While many want to lose weight fast, this still must be done healthily, experts say (as in, with a balanced diet, daily exercise, ample hydration and sleep). We checked in with doctors, registered dietitians, nutritionists, and other health experts for 3 go-to, timeless tips to follow when creating a weight loss plan for yourself, or for when you feel stuck on your journey. Read on for insight from Dr. Daniel Boyer, MD, practicing doctor of medicine with a focus on medical research at Farr Institute, Dr. Virginia Blackwell, MD, health and nutrition expert at Eve Mag, and Dana Ellis Hunnes, PhD, MPH, RD, senior dietitian at UCLA medical center and assistant professor at UCLA Fielding school of public health.
1. Prioritize Energy-Boosting Foods
While you may have been led to believe that eating less of everything can lead to weight loss, this would not be healthy weight loss, Boyer explains, as your body needs vital nutrients to not lead to weight gain later. With that said, he notes that the following foods can provide energy to last the day, to strengthen your exercises, and leave you fuller for longer as to not need to eat more unfulfilling (and fattening) foods. “broccoli and other cruciferous vegetables, whole eggs, potatoes and any other root vegetables, and spinach and other leafy greens.”
These foods, he adds, are “highly nutritious and will provide the vital nutrients needed by the body for good health.” For example, whole eggs are incredibly nutrient-dense, he continues, containing all the required amino acids needed in the body. Additionally, they are “low in energy density and may manage your daily calorie intake.” Some of these listed foods, like potatoes, are “rich sources of fibers and will enhance the feeling of satiety, reducing extra food intake between meals that may result in calorie overdose,” he says. Extra calories that are consumed, he notes, are “normally stored in form of fats in the body and this is the main cause of weight gain.” Leafy vegetables, like spinach, also contain “thylakoids, a chemical compound in plants that suppresses hunger hormones,” and this may also reduce your daily calorie intake.
2. Focus On More Fiber & Complex Carbohydrates
When making meal plans or rethinking your diet, Blackwell says to focus on foods that provide complex carbohydrates and fiber to prevent overeating or snacking. “Complex carbohydrates are nutrients that boost your metabolic rate and help your body to burn stored fats,” she explains. “They are also an excellent source of fiber, which enhances the feeling of fullness, reduced extra food/calorie intake which normally leads to weight gain.”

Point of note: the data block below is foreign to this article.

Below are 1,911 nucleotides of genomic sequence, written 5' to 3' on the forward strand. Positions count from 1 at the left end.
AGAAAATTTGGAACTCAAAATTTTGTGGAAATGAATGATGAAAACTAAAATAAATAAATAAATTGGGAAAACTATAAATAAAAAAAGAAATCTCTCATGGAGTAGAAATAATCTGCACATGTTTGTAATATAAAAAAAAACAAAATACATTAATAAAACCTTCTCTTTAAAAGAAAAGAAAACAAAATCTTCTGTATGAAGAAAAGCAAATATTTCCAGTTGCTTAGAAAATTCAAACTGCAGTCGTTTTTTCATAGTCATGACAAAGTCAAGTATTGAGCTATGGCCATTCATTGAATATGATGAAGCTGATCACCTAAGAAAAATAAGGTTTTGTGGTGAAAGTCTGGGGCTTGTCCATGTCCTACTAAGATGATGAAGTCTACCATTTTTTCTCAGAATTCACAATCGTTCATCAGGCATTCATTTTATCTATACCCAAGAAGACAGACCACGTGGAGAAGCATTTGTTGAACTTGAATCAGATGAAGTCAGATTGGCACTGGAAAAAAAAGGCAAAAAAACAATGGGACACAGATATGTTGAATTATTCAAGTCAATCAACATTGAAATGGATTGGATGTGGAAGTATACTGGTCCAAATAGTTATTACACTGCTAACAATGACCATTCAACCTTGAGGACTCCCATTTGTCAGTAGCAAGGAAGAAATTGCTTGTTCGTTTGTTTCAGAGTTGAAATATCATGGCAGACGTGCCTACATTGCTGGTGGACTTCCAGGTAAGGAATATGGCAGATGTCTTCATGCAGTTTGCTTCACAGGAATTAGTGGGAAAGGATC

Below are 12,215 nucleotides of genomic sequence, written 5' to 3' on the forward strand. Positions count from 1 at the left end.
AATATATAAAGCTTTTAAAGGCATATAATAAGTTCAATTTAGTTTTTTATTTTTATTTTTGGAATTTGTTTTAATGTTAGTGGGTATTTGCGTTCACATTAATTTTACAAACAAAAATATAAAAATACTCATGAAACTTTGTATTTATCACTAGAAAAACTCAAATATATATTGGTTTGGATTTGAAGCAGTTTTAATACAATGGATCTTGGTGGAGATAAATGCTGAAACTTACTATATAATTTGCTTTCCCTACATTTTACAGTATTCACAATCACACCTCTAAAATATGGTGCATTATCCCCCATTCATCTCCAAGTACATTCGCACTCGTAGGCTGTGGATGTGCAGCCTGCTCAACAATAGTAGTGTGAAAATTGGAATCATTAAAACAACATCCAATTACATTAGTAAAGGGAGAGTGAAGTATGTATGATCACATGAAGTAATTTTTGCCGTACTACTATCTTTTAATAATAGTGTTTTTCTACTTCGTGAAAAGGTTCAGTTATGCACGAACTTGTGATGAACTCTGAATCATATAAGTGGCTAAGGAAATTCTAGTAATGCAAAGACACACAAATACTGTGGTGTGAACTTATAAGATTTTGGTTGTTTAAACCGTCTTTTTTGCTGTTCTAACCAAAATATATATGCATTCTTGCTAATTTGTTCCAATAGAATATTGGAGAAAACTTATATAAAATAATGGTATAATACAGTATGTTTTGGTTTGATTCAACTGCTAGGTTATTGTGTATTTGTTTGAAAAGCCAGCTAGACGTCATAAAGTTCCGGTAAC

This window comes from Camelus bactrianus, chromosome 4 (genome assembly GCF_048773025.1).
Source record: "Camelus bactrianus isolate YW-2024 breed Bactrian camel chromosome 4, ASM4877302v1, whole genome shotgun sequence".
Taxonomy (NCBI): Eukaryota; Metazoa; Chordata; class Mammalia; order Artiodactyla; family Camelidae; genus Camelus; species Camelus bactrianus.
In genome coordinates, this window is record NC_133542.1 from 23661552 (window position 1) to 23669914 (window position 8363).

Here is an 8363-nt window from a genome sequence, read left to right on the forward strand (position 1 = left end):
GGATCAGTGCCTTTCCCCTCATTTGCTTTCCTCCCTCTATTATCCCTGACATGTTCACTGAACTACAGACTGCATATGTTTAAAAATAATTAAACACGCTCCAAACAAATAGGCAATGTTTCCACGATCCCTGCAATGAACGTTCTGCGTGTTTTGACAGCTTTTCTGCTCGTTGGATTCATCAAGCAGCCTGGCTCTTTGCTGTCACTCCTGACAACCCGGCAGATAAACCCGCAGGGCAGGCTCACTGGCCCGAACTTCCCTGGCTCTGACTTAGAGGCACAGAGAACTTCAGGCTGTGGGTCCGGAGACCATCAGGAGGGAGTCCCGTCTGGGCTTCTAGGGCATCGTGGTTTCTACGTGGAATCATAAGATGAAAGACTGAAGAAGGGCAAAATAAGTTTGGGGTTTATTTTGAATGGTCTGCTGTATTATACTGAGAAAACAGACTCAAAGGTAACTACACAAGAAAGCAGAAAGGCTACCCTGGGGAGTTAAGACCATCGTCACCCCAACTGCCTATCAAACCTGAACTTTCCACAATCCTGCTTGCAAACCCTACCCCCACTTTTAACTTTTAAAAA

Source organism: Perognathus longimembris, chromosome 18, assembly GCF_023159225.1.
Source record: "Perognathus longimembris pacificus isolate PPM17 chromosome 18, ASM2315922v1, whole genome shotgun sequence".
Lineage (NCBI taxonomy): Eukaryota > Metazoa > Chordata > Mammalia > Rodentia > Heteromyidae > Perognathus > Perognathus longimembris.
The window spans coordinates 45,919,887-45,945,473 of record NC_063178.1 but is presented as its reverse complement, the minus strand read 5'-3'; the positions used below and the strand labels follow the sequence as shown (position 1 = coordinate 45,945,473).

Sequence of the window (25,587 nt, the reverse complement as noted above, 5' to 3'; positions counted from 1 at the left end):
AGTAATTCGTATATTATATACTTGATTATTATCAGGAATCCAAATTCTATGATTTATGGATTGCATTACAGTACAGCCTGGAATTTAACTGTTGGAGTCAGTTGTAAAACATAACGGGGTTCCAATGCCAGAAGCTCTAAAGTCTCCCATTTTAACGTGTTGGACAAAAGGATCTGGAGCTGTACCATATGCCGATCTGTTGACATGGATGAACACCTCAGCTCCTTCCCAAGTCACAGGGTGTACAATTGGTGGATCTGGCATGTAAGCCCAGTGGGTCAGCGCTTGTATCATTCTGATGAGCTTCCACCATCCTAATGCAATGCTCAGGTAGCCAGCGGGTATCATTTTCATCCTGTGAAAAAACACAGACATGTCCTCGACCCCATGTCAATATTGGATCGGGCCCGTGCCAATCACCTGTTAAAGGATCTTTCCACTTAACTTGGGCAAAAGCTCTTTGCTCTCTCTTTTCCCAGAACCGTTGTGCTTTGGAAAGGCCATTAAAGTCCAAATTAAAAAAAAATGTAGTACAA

Blackwell recommends the following foods for these purposes: “beans, white-meat poultry, peas and lentils.” Additionally, Blackwell notes that these foods “reduce the functionality of leptin,” a hunger hormone that also suppresses food cravings. “A reduced food intake makes the body switch to stored fats in various fat deposits that are responsible for weight gain,” she says.
3. Use Optimistic Approaches Towards Meal Planning
While analyzing what you eat daily and keeping track of your diet is important, Hunnes stresses that having a healthier mindset and optimistic approach to making meals will help you lose weight so much easier. “Think of foods as a lifestyle that you intend to follow lifelong, it takes you out of the mindset of yo-yo dieting, or crash diets and then ‘going back’ to your prior way of eating,” she suggests, “It’s much easier to prevent and maintain healthy lifestyle and weight than it is to treat and lose weight.”
Along with this, Hunnes recommends seeking to be a “high-achiever in fitness, not in looks.” What she means by that is, “achieve a goal you set for yourself,” such as “I will walk-jog 3 miles today and next week I’ll do 4 miles” rather than, “I want to lose 5 pounds,” she says. This way, you’re relieving yourself of pressure to lose weight fast and can lose it in the process without stressing yourself out. In conclusion, Hunnes advises that “setting yourself for achievement goals rather than negativity is much more self-efficacious and self-esteem building.”
Author: Marissa Matozzo
Marissa is a Brooklyn-based culture journalist and staff writer at SheFinds, covering edgy celebrity style, timeless beauty trends, lifestyle and entertainment news. Her coverage of indie music, NYC fashion, underground and pop culture is featured in PAPER Magazine, Paste Magazine, The Knockturnal, Bandsintown and more. You can reach her at [email protected]